Two Keys to Élévation

 

I love jumping and taking men’s class to practice my élévation. But after suffering from tibial stress fractures last year, I was put in the dreaded boot (one for each leg) for at least eight weeks. Every physical therapist I saw mentioned how the bowing of my shins caused by repeatedly jumping and landing incorrectly is what made my injury so severe. I had to face facts and sit out. I would watch class and rehearsal with envy of every sauté. I would dream about doing endless grande jetés. However, sitting on the floor during a particular class gave me a whole new perspective on jumping in ballet—and I now have two new strategies to give me greater height. 

 

My first revelation came by observing my fellow dancers feet. "Put your heels down!" is one of the most common corrections heard in many studios. But, getting your heels down is only part of the foot articulation that needs to happen for great élévation and fast petit allégro. It all comes down to the basics: Point your toes. I saw first-hand how the dancers who pointed their feet—ankles and toes—were much more agile, allowing for clean and precise petit allégro work.

 

The second revelation came with the witnessing of how grand battements really are what produces élévation. So that is why my teachers have been emphasizing fast up and slow down! One particular peer of mine has a superior jump. Why? Her initial grand battement, plus the power she uses when pushing off the ground, gives her height. Her ability to sustain the jump comes from the strength of her grand battement. She has the control to stop her leg and the strength to hold it, so that her body can catch up while she floats in the air. The purpose of a grand battement is so much more than trying to kick higher than the girl next to you.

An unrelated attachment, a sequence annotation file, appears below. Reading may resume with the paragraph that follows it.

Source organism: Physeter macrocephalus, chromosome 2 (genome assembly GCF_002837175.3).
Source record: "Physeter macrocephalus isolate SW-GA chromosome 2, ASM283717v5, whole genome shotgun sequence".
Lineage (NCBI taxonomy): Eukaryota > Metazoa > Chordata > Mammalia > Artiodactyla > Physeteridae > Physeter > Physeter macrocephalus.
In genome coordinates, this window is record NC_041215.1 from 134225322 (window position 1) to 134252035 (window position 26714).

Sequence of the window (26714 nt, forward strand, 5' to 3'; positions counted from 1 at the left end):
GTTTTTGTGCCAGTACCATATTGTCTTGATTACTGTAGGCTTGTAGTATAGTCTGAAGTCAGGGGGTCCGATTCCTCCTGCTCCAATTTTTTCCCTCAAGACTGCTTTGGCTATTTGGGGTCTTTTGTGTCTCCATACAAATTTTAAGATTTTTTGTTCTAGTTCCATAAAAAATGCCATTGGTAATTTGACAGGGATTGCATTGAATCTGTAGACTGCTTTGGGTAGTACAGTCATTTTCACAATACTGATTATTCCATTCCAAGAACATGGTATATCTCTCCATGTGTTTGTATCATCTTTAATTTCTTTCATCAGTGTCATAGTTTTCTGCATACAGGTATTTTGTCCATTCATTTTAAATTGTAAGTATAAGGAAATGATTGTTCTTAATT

Latest Posts


Left to right: Dance Theatre of Harlem's Daphne Lee, Amanda Smith, Lindsey Donnell and Alexandra Hutchinson in a scene from Dancing Through Harlem. Derek Brockington, Courtesy Dance Theatre of Harlem

Dancers Share Their Key Takeaways After a Year of Dancing on Film

Creating dances specifically for film has become one of the most effective ways that ballet companies have connected with audiences and kept dancers employed during the pandemic. Around the world, dance organizations are finding opportunities through digital seasons, whether conceiving cinematic, site-specific pieces or filming works within a traditional theater. And while there is a consistent sentiment that nothing will ever substitute the thrill of a live show, dancers are embracing this new way of performing.

Keep reading SHOW LESS

#TBT: Mikhail Baryshnikov in "Fancy Free" (1981)

In Jerome Robbins's 1944 ballet Fancy Free, three sailors on leave spend the day at a bar, attempting to woo two young women by out-dancing and out-charming one another. In this clip from 1981, Mikhail Baryshnikov, who was then both the artistic director of American Ballet Theatre and a leading performer with the company, pulls out all the stops to win the ladies' affections.

Keep reading SHOW LESS
Bethany Kirby, Courtesy Tulsa Ballet

An Infectious-Disease Physician on What Vaccines Mean for Ballet

As the coronavirus pandemic grinds into its second year, the toll on ballet companies—and dancers—has been steep. How long before dancers can rehearse and perform as they once did?

Like most things, the return to normal for ballet seems to hinge on vaccinations. Just over 22 percent of people in the U.S. are now vaccinated, a way from the estimated 70 to 85 percent experts believe can bring back something similar to pre-pandemic life.

But what would it mean for 100 percent of a ballet company to be vaccinated? Tulsa Ballet artistic director Marcello Angelini is about to find out—and hopes it brings the return of big ballets on the big stage.

"I don't think companies like ours can survive doing work for eight dancers in masks," Angelini says. "If we want to work, dance, and be in front of an audience consistently and with the large works that pay the bills, immunization is the only road that leads there."

Keep reading SHOW LESS

Editors' Picks